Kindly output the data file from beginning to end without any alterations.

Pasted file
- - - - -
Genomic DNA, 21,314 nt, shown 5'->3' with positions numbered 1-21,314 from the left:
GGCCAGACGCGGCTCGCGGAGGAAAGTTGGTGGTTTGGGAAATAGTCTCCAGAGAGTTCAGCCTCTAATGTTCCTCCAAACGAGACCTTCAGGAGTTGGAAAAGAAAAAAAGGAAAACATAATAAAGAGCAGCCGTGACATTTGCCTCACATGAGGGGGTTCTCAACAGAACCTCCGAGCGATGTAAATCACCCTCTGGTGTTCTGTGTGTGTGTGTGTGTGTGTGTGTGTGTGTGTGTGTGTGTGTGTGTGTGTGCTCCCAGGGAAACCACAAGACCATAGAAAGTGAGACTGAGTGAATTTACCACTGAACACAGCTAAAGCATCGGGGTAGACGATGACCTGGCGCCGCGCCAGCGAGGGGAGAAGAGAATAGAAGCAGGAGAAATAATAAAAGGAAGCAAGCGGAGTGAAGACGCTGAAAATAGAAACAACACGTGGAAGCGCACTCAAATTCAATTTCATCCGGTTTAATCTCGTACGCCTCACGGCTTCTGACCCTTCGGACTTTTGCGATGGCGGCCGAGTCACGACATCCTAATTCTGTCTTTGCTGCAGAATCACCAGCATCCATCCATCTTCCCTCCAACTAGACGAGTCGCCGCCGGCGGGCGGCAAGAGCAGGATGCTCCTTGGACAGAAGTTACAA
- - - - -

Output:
Genomic DNA, 21,314 nt, shown 5'->3' with positions numbered 1-21,314 from the left:
GGCCAGACGCGGCTCGCGGAGGAAAGTTGGTGGTTTGGGAAATAGTCTCCAGAGAGTTCAGCCTCTAATGTTCCTCCAAACGAGACCTTCAGGAGTTGGAAAAGAAAAAAAGGAAAACATAATAAAGAGCAGCCGTGACATTTGCCTCACATGAGGGGGTTCTCAACAGAACCTCCGAGCGATGTAAATCACCCTCTGGTGTTCTGTGTGTGTGTGTGTGTGTGTGTGTGTGTGTGTGTGTGTGTGTGTGTGTGTGCTCCCAGGGAAACCACAAGACCATAGAAAGTGAGACTGAGTGAATTTACCACTGAACACAGCTAAAGCATCGGGGTAGACGATGACCTGGCGCCGCGCCAGCGAGGGGAGAAGAGAATAGAAGCAGGAGAAATAATAAAAGGAAGCAAGCGGAGTGAAGACGCTGAAAATAGAAACAACACGTGGAAGCGCACTCAAATTCAATTTCATCCGGTTTAATCTCGTACGCCTCACGGCTTCTGACCCTTCGGACTTTTGCGATGGCGGCCGAGTCACGACATCCTAATTCTGTCTTTGCTGCAGAATCACCAGCATCCATCCATCTTCCCTCCAACTAGACGAGTCGCCGCCGGCGGGCGGCAAGAGCAGGATGCTCCTTGGACAGAAGTTACAA